Date of Award

Summer 7-14-2014

Document Type


Degree Name

Master of Arts (MA)


Ecology & Evolutionary Biology

First Advisor

David W. Stock

Second Advisor

Daniel Meulemans-Medeiros

Third Advisor

Michael Klymkowsky


The extent to which constraints on adaptive evolution are imposed by the genetic and developmental architecture of organisms is a fundamental question in evolutionary biology. The evolution of dentition in cypriniform fish presents a unique opportunity to study such constraints. Teeth in ray-finned fishes are commonly found on the jaws as well as in the posterior pharynx (throat). In cypriniforms, they are restricted to a single pair of bones in the pharynx as a result of tooth loss in evolution. That the mechanisms of tooth loss or subsequent genetic changes represent constraints on the reappearance of lost teeth is suggested by the conservation of reduced dentition even in species with feeding modes that would likely benefit from additional teeth. The present study investigated a potential role of modification of Wnt signaling in the reduction of cypriniform dentition, a process that might contribute to a constraint on regaining lost teeth. The expression of the transcription factors lef1 and tcf7, two downstream targets of Wnt signaling, was compared between a representative cypriniform, the zebrafish (Danio rerio), and a member of a related order with a more complete dentition, the Mexican cave tetra, Astyanax mexicanus. Both genes were found to be expressed in all tooth germs examined and to have lost their expression in regions from which teeth were lost in the zebrafish lineage. To determine whether such loss of expression was the cause of cypriniform dentition reduction, the necessity of Wnt signaling for tooth development in both species was examined. Injection of morpholino antisense oligonucleotides and application of pharmacological inhibitors revealed that Wnt signaling is necessary for the formation of tooth germs, as evidenced by the blocking of tooth germ molecular markers. However, some markers retained their expression, suggesting that the constraint on regaining teeth lost in cypriniforms is likely the alteration of genetic pathways in addition to Wnt signaling.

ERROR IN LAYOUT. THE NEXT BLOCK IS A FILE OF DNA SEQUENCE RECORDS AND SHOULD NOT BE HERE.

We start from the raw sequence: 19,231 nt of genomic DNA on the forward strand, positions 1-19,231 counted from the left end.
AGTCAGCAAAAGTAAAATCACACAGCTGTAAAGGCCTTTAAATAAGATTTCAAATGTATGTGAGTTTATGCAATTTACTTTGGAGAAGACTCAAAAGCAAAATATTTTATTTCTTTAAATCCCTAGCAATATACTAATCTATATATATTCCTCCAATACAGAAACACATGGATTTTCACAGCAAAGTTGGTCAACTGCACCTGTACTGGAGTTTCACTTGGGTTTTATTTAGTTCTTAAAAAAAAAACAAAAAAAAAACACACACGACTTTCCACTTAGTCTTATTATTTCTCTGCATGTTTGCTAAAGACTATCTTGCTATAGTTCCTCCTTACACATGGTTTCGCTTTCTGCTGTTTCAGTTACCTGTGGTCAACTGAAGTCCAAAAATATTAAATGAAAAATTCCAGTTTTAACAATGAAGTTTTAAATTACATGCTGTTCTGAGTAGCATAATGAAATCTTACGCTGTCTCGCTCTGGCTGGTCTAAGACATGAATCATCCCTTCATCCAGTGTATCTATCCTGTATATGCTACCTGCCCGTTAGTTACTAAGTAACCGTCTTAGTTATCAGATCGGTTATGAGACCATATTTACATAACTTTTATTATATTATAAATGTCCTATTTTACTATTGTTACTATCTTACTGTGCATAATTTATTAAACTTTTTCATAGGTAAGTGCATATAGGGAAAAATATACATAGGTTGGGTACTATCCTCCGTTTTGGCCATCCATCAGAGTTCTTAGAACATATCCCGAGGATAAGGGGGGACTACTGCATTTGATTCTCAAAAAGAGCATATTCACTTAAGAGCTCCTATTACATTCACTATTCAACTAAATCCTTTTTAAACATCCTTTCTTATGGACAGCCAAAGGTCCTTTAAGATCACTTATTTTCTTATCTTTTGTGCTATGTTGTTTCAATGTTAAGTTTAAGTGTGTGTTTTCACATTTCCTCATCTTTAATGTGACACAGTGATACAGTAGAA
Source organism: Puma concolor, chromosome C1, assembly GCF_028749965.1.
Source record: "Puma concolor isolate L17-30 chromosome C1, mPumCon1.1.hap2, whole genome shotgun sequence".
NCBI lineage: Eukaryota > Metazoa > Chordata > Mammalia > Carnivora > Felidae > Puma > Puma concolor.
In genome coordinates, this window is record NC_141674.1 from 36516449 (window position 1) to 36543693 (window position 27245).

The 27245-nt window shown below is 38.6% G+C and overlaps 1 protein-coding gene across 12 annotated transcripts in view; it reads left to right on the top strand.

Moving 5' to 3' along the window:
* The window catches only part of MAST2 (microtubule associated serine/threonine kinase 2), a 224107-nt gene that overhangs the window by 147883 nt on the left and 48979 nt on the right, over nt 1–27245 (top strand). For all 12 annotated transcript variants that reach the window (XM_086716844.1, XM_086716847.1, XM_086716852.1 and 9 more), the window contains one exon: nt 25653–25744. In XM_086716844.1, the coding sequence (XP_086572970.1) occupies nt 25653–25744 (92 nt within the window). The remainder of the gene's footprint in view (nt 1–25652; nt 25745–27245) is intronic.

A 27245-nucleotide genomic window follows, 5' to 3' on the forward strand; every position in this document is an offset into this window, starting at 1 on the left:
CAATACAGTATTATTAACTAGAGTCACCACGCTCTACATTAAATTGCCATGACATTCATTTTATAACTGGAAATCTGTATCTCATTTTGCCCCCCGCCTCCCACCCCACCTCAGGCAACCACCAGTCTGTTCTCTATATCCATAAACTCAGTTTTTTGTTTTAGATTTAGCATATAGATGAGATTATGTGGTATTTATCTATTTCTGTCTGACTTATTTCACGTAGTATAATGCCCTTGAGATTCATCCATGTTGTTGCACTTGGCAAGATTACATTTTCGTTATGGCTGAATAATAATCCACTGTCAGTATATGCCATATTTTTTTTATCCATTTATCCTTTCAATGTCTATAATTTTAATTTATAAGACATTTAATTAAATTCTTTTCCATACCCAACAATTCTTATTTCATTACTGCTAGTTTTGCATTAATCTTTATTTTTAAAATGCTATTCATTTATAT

Included in

Evolution Commons